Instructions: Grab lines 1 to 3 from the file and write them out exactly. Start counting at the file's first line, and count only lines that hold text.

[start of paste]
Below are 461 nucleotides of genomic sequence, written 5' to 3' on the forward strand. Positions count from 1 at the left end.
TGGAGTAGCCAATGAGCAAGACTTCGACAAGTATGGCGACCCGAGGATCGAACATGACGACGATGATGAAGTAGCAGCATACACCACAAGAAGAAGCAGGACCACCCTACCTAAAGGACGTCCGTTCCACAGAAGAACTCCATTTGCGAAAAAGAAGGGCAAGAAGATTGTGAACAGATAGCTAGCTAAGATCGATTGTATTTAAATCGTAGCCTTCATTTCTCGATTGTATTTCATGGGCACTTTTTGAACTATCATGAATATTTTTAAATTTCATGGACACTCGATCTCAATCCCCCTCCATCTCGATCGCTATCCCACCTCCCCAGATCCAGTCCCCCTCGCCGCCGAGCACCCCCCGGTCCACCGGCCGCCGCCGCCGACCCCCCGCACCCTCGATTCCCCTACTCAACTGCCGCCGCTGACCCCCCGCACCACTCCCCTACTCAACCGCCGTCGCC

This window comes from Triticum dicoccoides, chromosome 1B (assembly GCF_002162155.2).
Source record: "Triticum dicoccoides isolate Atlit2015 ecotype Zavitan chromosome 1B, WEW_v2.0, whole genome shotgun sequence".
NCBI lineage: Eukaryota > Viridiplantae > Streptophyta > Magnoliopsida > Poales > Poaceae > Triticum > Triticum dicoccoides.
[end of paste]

Below are 461 nucleotides of genomic sequence, written 5' to 3' on the forward strand. Positions count from 1 at the left end.
TGGAGTAGCCAATGAGCAAGACTTCGACAAGTATGGCGACCCGAGGATCGAACATGACGACGATGATGAAGTAGCAGCATACACCACAAGAAGAAGCAGGACCACCCTACCTAAAGGACGTCCGTTCCACAGAAGAACTCCATTTGCGAAAAAGAAGGGCAAGAAGATTGTGAACAGATAGCTAGCTAAGATCGATTGTATTTAAATCGTAGCCTTCATTTCTCGATTGTATTTCATGGGCACTTTTTGAACTATCATGAATATTTTTAAATTTCATGGACACTCGATCTCAATCCCCCTCCATCTCGATCGCTATCCCACCTCCCCAGATCCAGTCCCCCTCGCCGCCGAGCACCCCCCGGTCCACCGGCCGCCGCCGCCGACCCCCCGCACCCTCGATTCCCCTACTCAACTGCCGCCGCTGACCCCCCGCACCACTCCCCTACTCAACCGCCGTCGCC

This window comes from Triticum dicoccoides, chromosome 1B (assembly GCF_002162155.2).